Michael Pettit, “The Problem of Raccoon Intelligence in Behaviourist America,” British Journal for the History of Science 43 (3) (2010): 391-421.


Article Prize - Forum for the History of Science in America - 2011

Early Career Achievement Award - APA Div 26 - 2009

Early Career Award - FHHS - 2006


Currently available to supervise graduate students: Yes

Currently taking on work-study students, Graduate Assistants or Volunteers: Not Indicated

Available to supervise undergraduate thesis projects: Yes

Current Research

Research Projects

Sex Lives of Animals in the Age of Kinsey
His second major project was a series of interconnected articles on The Sex Lives of Animals in the Age of Kinsey. During the 1940s and 1950s a number of prominent American scientists championed the importance of non-procreative behaviors in understanding both human and animal sexuality. This liberal sexology informed much of the self-help literature and social policy of the sexual revolution. In the 1970s, newly organized feminist, LGBT, and animal liberation movements intervened to alter the core assumptions and practices of this behavioral endocrinology. The project draws on archival documents to trace how individual readers, patients, and activist organizations sought in turn, to engage, debunk, and incorporate this research into hormones and animal behavior into their own identities.
Role: Principal Investigator
Funded by: Social Sciences and Humanities Research Council

The Science of Deception
His first book The Science of Deception (2013) offered a novel interpretation of the cultural origins of psychology by looking at the discipline's place in the history of capitalism. The book charts the captivation with the practices of deception running through turn-of-twentieth-century American religious, legal, and commercial culture. It addresses how optical illusion crossed between laboratory instruments and amusements in mass culture, the role of psychology in laws regulating the advertising and labeling of food and drugs, the debunking of spirit mediums, pathological lying as a psychiatric diagnosis, the role of the lie detector in policing, and the rise of personality testing.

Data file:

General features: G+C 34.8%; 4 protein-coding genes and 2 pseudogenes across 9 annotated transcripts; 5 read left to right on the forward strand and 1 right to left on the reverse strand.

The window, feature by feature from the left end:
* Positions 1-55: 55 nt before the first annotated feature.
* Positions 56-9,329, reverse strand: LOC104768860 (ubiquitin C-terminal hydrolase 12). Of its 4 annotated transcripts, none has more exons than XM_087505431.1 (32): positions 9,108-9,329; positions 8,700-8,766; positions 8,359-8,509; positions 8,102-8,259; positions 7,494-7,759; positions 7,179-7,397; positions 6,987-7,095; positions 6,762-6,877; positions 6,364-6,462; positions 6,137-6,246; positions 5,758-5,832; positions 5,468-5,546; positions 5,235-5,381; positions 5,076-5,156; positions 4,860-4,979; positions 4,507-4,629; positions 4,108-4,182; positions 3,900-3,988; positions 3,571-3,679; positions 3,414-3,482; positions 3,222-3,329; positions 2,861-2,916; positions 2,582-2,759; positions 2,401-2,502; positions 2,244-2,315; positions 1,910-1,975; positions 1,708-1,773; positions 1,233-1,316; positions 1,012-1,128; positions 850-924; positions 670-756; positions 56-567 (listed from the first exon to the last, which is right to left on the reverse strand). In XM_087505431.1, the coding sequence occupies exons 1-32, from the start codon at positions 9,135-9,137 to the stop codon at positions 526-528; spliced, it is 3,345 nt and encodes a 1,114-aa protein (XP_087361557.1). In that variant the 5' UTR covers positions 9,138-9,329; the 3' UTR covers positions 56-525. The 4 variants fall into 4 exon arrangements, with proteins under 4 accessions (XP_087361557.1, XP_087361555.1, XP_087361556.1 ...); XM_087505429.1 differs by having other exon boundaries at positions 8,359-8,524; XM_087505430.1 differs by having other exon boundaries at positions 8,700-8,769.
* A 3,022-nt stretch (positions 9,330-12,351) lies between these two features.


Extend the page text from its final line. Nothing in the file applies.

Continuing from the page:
Role: Principal Investigator
Funded by: Social Sciences and Humanities Research Council

Governed by Affect: Hot Cognition and the End of Cold War Psychology
He recently completed a second book. Governed by Affect offers a new history of American psychology and its global entanglements since the 1960s. The book traces a series of transformations psychology underwent during this period: a switch in identity from a social to a health science; the greater engagement of psychological scientists in the realms of self-help and public policy; and the overshadowing of cognitive science by theories of affect. These three transformations -- in psychology's political economy, in its public engagement, and in its theories of self -- constitute distinct but interconnected areas of analysis for constructing a new history of the psychological society. Such a perspective offers a critical genealogy of the stakes and public face of psychology at a time when the provision of mental health services and the use of behavioral interventions to improve both personal and social well-being are acute matters of concern.
Role: Principal Investigator
Funded by: Social Sciences and Humanities Research Council